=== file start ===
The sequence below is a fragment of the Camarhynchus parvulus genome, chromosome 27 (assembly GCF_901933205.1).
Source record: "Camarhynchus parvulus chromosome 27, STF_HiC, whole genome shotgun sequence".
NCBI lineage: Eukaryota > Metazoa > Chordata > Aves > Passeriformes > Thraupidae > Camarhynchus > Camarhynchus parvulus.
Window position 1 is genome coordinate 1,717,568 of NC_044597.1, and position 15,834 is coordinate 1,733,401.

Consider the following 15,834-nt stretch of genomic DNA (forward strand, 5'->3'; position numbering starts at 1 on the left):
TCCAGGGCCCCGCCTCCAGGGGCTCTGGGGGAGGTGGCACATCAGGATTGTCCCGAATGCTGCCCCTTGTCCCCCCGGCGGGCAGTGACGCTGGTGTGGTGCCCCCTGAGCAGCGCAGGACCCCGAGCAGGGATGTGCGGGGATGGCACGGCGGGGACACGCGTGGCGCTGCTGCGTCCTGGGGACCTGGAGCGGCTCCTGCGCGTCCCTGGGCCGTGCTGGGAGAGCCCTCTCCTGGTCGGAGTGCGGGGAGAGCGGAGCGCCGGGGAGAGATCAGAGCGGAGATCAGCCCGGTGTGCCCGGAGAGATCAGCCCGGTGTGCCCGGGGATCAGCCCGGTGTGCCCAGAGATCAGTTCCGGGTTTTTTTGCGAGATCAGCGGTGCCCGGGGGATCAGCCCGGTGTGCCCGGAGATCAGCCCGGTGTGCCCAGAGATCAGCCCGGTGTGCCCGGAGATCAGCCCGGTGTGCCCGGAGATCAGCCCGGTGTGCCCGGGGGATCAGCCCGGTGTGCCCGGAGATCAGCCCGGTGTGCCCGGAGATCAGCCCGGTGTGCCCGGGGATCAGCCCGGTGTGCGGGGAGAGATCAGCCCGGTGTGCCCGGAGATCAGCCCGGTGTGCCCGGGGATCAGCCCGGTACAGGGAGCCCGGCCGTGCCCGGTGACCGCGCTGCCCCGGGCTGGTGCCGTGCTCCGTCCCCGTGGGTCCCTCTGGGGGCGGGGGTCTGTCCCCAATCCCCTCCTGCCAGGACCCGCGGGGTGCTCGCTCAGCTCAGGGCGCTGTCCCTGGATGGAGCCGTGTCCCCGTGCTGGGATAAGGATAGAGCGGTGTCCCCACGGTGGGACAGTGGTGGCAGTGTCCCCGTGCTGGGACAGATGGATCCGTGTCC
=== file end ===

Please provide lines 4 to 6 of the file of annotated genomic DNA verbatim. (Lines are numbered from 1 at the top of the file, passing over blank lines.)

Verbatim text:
Window position 1 is genome coordinate 1,717,568 of NC_044597.1, and position 15,834 is coordinate 1,733,401.

Consider the following 15,834-nt stretch of genomic DNA (forward strand, 5'->3'; position numbering starts at 1 on the left):
TCCAGGGCCCCGCCTCCAGGGGCTCTGGGGGAGGTGGCACATCAGGATTGTCCCGAATGCTGCCCCTTGTCCCCCCGGCGGGCAGTGACGCTGGTGTGGTGCCCCCTGAGCAGCGCAGGACCCCGAGCAGGGATGTGCGGGGATGGCACGGCGGGGACACGCGTGGCGCTGCTGCGTCCTGGGGACCTGGAGCGGCTCCTGCGCGTCCCTGGGCCGTGCTGGGAGAGCCCTCTCCTGGTCGGAGTGCGGGGAGAGCGGAGCGCCGGGGAGAGATCAGAGCGGAGATCAGCCCGGTGTGCCCGGAGAGATCAGCCCGGTGTGCCCGGGGATCAGCCCGGTGTGCCCAGAGATCAGTTCCGGGTTTTTTTGCGAGATCAGCGGTGCCCGGGGGATCAGCCCGGTGTGCCCGGAGATCAGCCCGGTGTGCCCAGAGATCAGCCCGGTGTGCCCGGAGATCAGCCCGGTGTGCCCGGAGATCAGCCCGGTGTGCCCGGGGGATCAGCCCGGTGTGCCCGGAGATCAGCCCGGTGTGCCCGGAGATCAGCCCGGTGTGCCCGGGGATCAGCCCGGTGTGCGGGGAGAGATCAGCCCGGTGTGCCCGGAGATCAGCCCGGTGTGCCCGGGGATCAGCCCGGTACAGGGAGCCCGGCCGTGCCCGGTGACCGCGCTGCCCCGGGCTGGTGCCGTGCTCCGTCCCCGTGGGTCCCTCTGGGGGCGGGGGTCTGTCCCCAATCCCCTCCTGCCAGGACCCGCGGGGTGCTCGCTCAGCTCAGGGCGCTGTCCCTGGATGGAGCCGTGTCCCCGTGCTGGGATAAGGATAGAGCGGTGTCCCCACGGTGGGACAGTGGTGGCAGTGTCCCCGTGCTGGGACAGATGGATCCGTGTCC